Music and Racehorsing
Cheltenham is almost synonymous with the annual horse racing event that families from all around Europe flock to. As a matter of fact, if you search it in google, it comes ahead before all those annoying travel links. This event pretty much occupies the Cheltenham calendar during March and April and all preparations in between. Cheltenham’s rich history, along with its wealthy and respectable community, has allowed it to evolve into more than just a spa town and its horse racing tradition has only strengthened its prestige as one of the must-go-to places in Europe. While Betfair is already filled with articles about Cheltenham for the upcoming festival, many people don’t know that Cheltenham also nurtures music artists, science and literature as part of a yearly festival:
From April 30th to May 2nd this year, the Cheltenham Jazz Music Festival will be held in various locations that will feature the top jazz artists of this generation. Jamie Cullum will be performing at the Big Top on April 30 as a returning artist. Jamie is one of the many big names in jazz that started at The Fringe – a place where small bands are given a chance to showcase their talents and for visitors who don’t have tickets to all the main shows of the festival. The event grows every year and we can only expect jazz to grow with it.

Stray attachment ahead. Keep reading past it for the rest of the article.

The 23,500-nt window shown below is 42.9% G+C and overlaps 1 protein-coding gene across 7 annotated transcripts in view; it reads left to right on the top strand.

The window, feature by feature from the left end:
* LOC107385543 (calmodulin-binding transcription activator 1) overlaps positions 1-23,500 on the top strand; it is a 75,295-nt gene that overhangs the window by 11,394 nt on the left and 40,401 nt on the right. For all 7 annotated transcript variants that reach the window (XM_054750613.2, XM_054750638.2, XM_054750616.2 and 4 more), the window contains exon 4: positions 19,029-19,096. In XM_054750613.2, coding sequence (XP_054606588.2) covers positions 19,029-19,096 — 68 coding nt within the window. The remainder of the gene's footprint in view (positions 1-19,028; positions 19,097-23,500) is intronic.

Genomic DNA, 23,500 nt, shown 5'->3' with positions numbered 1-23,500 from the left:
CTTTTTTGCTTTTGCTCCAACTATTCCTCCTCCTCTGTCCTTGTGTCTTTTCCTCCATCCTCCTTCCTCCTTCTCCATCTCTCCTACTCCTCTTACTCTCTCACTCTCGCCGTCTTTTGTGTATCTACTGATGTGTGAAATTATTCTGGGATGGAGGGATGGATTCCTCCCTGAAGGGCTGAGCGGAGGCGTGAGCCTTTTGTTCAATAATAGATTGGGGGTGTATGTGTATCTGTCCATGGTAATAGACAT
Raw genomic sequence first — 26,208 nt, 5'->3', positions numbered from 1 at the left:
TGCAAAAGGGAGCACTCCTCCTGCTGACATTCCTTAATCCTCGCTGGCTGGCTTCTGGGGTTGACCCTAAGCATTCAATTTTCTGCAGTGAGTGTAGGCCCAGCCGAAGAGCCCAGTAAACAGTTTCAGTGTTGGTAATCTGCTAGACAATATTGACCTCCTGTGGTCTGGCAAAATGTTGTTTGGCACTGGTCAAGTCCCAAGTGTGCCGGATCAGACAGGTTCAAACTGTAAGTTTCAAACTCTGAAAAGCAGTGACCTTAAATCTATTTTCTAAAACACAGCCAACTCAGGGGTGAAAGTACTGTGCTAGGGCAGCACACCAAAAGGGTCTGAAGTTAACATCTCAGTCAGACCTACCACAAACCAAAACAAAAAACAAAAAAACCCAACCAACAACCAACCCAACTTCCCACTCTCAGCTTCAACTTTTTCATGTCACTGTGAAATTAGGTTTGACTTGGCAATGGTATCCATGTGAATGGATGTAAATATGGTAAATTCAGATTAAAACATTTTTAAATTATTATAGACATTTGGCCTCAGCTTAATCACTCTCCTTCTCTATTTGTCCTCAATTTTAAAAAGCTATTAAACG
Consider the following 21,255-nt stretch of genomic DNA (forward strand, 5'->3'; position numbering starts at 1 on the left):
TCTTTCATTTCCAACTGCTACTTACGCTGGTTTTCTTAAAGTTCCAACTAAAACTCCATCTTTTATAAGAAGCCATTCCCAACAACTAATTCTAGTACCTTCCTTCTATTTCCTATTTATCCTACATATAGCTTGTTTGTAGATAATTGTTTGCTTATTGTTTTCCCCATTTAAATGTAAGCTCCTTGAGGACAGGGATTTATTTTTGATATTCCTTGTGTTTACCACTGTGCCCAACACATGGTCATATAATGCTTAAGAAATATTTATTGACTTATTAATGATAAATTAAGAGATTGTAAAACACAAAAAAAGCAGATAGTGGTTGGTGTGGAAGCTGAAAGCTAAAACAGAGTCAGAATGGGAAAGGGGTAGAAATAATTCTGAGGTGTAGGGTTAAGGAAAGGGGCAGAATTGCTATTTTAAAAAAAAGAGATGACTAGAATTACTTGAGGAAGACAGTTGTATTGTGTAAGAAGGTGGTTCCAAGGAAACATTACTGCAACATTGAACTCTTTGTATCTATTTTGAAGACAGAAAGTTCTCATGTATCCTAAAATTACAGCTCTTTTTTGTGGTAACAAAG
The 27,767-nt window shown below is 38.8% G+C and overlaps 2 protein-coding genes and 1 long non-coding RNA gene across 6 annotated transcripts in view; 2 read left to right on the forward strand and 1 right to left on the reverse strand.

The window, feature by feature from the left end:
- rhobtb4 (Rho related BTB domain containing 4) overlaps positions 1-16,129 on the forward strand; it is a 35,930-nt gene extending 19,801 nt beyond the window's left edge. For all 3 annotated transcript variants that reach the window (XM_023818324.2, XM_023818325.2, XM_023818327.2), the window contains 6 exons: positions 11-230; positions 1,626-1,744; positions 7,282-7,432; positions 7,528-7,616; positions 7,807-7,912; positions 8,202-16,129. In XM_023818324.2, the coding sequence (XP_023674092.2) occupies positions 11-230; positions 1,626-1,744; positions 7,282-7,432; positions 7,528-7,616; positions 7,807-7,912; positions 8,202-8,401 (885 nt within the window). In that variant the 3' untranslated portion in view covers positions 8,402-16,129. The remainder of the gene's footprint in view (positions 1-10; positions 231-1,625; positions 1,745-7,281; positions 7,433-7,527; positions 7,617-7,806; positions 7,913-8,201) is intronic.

Music Festival Proms Series
The Cheltenham music festival is from July 2 to July 6 this year and will feature classical music. The Town Main Hall will echo the sounds of the John Wilson Orchestra, playing old Sinatra classics with Mathew Ford as their guest singer. The festival will also feature the beautiful and talented violin virtuoso, Nicola Benedetti. Apart from her great musical talent, this young artist is also one of Sistema Scotland’s musical “Big Sister” for the Big Noise project that encourages young people to take up music in order to have a cultural identity. In an interview with the Telegraph, she says the aimlessness of children today is what makes them susceptible to celebrity culture and the obsessive chasing to become famous. She believes that one should be famous for hard work and promoting something of substance.
Whether you come to Cheltenham for the horses or the music, this bustling town of culture is visited by 70,000 people in 2012 and earned £36 million from foreign visitors. It certainly belongs in the top 50 towns stayed in by overseas guests.